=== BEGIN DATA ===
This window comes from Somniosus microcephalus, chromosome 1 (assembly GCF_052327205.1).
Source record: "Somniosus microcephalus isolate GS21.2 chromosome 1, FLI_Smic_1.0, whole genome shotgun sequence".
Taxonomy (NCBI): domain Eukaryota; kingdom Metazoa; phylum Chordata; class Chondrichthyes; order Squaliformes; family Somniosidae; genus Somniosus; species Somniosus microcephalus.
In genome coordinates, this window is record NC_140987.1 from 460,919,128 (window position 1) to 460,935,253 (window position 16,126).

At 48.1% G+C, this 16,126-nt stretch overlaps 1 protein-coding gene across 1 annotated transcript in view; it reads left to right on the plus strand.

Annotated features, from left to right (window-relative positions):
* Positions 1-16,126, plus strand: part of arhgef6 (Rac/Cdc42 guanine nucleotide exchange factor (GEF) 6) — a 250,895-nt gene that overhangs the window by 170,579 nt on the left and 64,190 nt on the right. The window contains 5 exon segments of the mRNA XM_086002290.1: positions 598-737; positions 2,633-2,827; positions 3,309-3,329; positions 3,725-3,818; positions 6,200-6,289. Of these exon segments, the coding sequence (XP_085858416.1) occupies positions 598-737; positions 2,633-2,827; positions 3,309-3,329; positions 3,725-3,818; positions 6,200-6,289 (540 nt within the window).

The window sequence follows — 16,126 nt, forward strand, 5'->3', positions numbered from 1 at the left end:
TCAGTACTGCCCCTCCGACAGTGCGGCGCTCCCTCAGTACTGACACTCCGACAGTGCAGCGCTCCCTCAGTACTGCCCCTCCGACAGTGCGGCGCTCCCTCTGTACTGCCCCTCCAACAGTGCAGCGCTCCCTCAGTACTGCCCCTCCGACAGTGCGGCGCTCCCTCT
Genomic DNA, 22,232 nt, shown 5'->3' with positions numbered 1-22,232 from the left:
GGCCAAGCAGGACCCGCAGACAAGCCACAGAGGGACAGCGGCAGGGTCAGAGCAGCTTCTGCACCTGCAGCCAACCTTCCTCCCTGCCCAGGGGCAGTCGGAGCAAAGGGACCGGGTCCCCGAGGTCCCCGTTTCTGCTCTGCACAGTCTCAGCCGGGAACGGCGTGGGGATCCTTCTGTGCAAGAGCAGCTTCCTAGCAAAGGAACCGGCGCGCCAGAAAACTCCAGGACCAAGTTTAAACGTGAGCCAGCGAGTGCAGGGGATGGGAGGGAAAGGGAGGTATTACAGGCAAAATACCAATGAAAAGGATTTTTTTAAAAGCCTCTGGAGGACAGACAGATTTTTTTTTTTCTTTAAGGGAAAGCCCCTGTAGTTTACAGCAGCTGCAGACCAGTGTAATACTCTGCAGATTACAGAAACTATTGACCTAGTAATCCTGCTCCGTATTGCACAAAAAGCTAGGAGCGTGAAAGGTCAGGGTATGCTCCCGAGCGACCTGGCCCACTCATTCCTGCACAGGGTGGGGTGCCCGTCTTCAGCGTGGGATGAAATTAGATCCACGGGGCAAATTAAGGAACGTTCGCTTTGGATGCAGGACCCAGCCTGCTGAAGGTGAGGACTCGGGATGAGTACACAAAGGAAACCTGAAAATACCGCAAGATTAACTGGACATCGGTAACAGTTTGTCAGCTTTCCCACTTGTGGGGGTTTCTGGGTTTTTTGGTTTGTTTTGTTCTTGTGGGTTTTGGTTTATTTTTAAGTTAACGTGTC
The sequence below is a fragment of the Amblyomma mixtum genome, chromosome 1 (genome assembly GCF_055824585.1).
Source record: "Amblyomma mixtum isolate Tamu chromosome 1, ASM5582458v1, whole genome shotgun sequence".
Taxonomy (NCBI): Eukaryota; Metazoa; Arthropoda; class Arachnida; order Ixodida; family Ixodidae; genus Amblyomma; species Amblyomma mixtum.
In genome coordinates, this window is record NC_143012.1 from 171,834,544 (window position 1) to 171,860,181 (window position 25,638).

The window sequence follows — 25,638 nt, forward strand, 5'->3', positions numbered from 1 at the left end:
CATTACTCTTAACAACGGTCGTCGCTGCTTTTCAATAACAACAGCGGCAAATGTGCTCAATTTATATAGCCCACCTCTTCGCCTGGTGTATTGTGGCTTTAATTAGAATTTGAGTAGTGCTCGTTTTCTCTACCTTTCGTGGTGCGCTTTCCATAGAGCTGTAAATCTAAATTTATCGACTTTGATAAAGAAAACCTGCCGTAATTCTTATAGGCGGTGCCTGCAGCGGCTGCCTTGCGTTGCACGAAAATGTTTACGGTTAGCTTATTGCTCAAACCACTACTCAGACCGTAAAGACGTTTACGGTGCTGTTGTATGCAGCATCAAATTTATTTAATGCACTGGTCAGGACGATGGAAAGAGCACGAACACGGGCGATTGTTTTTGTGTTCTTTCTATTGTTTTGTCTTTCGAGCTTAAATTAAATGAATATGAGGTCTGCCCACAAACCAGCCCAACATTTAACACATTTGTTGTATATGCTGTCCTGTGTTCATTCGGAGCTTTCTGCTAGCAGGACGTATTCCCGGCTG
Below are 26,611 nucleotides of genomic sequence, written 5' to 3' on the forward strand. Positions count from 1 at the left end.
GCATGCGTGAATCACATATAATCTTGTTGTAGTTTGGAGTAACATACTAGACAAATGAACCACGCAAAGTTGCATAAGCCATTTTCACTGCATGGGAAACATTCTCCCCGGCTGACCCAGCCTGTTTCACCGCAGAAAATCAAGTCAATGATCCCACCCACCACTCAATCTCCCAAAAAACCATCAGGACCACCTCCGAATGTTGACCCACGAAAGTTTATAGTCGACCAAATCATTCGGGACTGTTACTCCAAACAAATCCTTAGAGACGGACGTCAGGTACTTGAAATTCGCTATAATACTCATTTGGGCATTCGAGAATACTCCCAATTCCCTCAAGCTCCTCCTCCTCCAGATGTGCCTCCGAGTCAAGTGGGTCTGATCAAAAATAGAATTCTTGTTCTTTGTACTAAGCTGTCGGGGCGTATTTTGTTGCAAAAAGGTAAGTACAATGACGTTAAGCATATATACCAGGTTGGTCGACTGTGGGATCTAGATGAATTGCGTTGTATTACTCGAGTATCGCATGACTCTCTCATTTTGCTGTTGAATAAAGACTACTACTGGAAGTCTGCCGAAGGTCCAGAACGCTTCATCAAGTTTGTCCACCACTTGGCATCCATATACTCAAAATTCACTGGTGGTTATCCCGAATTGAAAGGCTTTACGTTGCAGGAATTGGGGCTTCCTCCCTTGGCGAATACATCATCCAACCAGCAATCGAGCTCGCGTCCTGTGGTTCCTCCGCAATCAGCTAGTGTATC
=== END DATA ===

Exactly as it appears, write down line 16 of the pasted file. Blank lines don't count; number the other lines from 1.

The window sequence follows — 25,638 nt, forward strand, 5'->3', positions numbered from 1 at the left end: